Monday, January 01, 2007

A Personal Story

This piece is in response to a must-read Paul Krugman article in the New York Times, available at Jurassic Pork's site (he who cuts the velvet rope of NYT select - thanks.)
"The U.S. health care system is a scandal and a disgrace. But maybe, just maybe, 2007 will be the year we start the move toward universal coverage.

In 2005, almost 47 million Americans — including more than 8 million children — were uninsured, and many more had inadequate insurance."
Up here in Canada we have a universal, single payer health care system that puts the needs of ordinary citizens above the desires of a few insurance executives to become obscenely wealthy. I have seen the Canadian system criticized harshly in various American forums or rather, I've seen our system misrepresented and the misrepresentation harshly criticized. Conservatives love using the straw man argument, don't they?

Here's my personal story. My best friend was diagnosed with lymphoma in 1997 and told the odds were he wouldn't last a year. I'm happy to say he bucked those odds and is still alive now. He didn't know he had lymphoma until some time after his first medical crisis, when one of his lungs spontaneously collapsed. His wife decided not to wait for an ambulance, just bundled him into the car and broke every traffic law getting him to the emergency ward as fast as possible. Which, the doctors told her, saved his life. After reinflating his lung, the docs decided he should stay in the hospital for further observation. The next day his other lung collapsed. The doctors said that, had he not already been in the hospital, this second crisis would have been fatal. Later still his spleen ruptured. This time the doctors told him he was lucky it happened during the daytime, because the necessary staff that saved him were not available on the night shift. All in all, my friend is one very lucky person.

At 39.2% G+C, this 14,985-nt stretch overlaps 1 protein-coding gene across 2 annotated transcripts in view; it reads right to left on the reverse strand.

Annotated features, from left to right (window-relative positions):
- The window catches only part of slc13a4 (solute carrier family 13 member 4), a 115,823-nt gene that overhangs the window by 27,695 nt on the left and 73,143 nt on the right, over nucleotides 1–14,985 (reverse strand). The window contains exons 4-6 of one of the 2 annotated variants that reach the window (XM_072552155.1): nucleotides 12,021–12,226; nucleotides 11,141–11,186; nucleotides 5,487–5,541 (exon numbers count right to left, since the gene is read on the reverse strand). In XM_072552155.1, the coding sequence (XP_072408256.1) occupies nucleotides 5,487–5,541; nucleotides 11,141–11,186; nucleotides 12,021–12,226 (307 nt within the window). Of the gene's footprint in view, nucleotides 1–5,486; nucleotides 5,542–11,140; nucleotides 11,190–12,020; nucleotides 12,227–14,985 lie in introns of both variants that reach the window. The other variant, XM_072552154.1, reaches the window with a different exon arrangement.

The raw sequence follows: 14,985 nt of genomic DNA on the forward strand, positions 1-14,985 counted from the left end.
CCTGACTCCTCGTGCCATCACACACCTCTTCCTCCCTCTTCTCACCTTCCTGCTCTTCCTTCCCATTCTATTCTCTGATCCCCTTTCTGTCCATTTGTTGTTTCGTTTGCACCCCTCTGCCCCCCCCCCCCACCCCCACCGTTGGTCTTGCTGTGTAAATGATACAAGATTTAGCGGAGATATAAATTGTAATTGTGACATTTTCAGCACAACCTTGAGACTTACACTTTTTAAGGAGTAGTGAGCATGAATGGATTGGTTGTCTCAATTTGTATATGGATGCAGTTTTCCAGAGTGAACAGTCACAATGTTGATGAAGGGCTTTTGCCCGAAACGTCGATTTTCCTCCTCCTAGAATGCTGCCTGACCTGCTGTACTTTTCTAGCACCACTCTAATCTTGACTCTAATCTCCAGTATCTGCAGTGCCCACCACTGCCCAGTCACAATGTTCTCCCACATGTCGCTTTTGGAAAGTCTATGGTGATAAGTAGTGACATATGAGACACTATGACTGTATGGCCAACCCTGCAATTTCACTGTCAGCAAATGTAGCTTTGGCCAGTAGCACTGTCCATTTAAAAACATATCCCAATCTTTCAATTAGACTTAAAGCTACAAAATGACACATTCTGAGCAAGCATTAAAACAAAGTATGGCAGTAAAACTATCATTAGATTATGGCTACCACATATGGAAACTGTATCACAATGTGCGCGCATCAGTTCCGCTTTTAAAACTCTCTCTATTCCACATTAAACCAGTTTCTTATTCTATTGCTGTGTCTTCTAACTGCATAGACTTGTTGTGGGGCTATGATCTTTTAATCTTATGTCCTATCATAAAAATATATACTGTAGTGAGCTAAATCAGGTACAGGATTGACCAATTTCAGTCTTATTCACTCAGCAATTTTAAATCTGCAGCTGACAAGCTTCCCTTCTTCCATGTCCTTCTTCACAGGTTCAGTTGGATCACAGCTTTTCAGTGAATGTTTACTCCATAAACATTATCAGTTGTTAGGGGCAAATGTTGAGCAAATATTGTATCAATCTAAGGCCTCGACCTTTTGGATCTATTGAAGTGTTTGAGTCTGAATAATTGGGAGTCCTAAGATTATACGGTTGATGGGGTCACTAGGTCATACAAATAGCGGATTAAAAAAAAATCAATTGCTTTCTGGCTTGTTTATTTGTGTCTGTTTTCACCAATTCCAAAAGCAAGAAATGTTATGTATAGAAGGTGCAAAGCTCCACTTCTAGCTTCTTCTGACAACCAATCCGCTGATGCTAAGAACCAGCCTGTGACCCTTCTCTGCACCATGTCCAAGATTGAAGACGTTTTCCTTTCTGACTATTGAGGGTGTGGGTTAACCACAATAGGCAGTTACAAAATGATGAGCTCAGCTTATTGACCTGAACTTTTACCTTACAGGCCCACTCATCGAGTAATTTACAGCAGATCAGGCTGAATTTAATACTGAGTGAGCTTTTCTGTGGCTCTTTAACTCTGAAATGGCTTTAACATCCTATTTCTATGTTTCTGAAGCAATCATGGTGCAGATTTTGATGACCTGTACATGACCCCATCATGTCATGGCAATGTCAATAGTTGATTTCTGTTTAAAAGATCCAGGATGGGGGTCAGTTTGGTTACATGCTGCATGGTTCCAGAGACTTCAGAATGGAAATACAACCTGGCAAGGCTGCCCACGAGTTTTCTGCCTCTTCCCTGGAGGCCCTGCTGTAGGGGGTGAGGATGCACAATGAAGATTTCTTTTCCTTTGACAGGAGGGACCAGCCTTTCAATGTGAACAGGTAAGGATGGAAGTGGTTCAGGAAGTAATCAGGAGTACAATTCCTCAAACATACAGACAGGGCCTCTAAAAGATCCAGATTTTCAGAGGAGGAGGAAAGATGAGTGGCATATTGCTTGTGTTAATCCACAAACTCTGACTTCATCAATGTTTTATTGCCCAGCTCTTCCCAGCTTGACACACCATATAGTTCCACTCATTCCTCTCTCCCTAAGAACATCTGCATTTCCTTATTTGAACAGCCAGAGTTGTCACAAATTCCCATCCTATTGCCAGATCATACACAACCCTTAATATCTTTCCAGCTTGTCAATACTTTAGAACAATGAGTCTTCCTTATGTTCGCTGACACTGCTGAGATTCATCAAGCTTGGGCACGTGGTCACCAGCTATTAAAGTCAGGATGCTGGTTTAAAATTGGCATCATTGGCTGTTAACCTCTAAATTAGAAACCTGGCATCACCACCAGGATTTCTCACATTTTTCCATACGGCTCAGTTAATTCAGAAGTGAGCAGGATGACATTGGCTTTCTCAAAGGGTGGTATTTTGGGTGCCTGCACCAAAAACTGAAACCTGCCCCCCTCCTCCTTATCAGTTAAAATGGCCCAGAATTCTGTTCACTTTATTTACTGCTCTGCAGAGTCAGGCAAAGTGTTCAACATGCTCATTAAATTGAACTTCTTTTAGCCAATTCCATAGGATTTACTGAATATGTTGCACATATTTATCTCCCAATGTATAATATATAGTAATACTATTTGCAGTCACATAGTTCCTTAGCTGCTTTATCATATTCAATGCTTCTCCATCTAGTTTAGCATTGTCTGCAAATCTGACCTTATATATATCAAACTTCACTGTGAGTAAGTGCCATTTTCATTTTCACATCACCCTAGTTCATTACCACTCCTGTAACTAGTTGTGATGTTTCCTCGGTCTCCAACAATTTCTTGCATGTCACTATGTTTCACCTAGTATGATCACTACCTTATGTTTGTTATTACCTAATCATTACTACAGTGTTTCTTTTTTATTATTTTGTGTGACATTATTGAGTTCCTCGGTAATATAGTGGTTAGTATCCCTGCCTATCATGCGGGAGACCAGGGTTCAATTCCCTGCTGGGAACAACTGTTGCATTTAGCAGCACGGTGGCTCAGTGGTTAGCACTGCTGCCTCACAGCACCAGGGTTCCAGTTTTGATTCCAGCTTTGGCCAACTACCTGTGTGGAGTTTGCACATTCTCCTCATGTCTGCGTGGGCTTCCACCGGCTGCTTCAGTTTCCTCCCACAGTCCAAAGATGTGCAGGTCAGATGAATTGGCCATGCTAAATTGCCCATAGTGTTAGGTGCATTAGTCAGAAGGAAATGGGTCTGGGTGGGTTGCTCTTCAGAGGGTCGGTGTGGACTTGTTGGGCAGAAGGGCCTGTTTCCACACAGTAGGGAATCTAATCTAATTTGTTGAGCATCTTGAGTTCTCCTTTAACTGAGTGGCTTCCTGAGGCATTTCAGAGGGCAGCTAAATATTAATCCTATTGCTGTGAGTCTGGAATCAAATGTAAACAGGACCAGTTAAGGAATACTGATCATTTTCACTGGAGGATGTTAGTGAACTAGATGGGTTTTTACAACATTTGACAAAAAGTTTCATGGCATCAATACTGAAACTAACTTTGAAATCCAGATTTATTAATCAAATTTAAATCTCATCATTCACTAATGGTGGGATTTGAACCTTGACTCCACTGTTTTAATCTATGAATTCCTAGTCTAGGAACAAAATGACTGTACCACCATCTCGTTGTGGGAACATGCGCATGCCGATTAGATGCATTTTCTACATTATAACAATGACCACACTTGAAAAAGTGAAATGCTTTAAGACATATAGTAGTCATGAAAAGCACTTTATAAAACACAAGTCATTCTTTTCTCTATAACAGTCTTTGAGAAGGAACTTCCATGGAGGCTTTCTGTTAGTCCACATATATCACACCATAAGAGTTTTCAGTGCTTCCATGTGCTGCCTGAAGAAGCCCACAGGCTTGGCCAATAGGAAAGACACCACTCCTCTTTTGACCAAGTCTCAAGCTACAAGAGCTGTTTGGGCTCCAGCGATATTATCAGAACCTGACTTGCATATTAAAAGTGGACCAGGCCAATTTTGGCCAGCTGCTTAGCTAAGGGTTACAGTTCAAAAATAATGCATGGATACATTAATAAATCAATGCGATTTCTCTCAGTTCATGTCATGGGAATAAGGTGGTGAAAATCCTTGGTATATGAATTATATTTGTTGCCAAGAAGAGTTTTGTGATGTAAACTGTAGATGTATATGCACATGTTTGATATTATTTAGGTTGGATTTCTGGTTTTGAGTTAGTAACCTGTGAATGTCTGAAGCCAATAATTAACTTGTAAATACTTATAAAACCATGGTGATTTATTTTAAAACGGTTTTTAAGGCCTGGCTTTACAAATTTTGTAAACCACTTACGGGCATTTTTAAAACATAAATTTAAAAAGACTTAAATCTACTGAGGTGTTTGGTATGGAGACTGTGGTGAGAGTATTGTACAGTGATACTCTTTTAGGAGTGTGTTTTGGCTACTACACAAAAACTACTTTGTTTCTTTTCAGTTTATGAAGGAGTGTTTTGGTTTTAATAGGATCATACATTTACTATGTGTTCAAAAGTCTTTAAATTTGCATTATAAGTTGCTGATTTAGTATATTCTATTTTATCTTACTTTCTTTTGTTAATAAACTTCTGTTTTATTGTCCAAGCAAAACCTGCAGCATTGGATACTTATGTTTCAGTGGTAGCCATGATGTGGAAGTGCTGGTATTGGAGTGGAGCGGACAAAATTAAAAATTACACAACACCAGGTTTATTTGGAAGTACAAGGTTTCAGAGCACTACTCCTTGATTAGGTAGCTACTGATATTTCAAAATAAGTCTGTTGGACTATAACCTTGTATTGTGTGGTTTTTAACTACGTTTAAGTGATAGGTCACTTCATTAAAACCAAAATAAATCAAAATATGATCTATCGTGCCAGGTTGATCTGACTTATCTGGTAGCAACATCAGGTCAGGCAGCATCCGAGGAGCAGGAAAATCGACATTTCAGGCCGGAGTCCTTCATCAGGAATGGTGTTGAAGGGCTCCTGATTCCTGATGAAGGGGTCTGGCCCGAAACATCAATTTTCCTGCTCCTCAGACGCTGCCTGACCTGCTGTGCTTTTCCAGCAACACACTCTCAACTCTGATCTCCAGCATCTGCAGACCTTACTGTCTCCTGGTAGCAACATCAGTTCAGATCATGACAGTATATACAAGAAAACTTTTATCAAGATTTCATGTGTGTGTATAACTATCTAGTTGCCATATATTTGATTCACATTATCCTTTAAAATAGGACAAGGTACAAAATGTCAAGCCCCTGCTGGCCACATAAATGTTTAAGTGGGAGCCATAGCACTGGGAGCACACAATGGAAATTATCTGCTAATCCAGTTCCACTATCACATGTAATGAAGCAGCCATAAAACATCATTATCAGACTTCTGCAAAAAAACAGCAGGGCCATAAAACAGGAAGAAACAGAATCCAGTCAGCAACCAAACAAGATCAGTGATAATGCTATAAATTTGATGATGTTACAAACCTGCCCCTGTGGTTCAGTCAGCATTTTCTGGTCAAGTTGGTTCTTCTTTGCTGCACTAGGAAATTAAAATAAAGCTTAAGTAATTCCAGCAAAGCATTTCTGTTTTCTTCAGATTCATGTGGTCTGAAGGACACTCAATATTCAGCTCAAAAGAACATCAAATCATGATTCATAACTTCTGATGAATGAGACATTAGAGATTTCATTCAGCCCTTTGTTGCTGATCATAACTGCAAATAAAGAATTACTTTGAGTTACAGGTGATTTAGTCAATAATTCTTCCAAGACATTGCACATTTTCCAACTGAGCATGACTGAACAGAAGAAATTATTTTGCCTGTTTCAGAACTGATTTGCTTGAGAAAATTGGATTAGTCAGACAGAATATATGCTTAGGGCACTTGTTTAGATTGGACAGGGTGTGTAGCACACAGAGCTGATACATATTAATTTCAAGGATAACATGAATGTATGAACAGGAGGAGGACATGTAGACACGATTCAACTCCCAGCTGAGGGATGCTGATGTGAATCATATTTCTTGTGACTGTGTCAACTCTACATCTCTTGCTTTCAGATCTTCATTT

I don't tell this story to demonstrate the often unsung excellence of our system, though it does just that. The point is this. I was recently talking to his wife about this, and saying how much worse off they would have been had this happened in the USA. The financial burden would have destroyed them, they probably would have lost their home, as rising premiums and uncovered deductibles ate away at their livelihood. But she figures it would have been much worse than that. In America, the wealthiest country in the world, there would have been a 27% chance that she would not have taken her husband to the hospital immediately in the first place, out of concern for the expense. Or so one of the oncologists told her.

If you really need emergency medical treatment, you need it RIGHT NOW, dammit. Not after filling out a bunch of forms, not after confirming that your plan is paid up. What are the odds that an HMO would have quibbled over the cost of the medically necessary period of hospital observation that saved his life at least twice in the first week after his initial crisis? Or that some bean-counter vetoed a necessary aspect of treatment due to a lawyer's interpretation of paragraph 117, subsection 3 in the contract? In nine years, there have been dozens of times when my friend, had he lived in the USA, could have been killed by an accountant. This is unacceptable.

Consider health care reform a priority. Your life could very well depend on it.
Update: A kind reader has consented to tell her brother's story, which is the direct corollary to this one, HERE.

Cross-posted at Ice Station Tango and Friendly Neighbour
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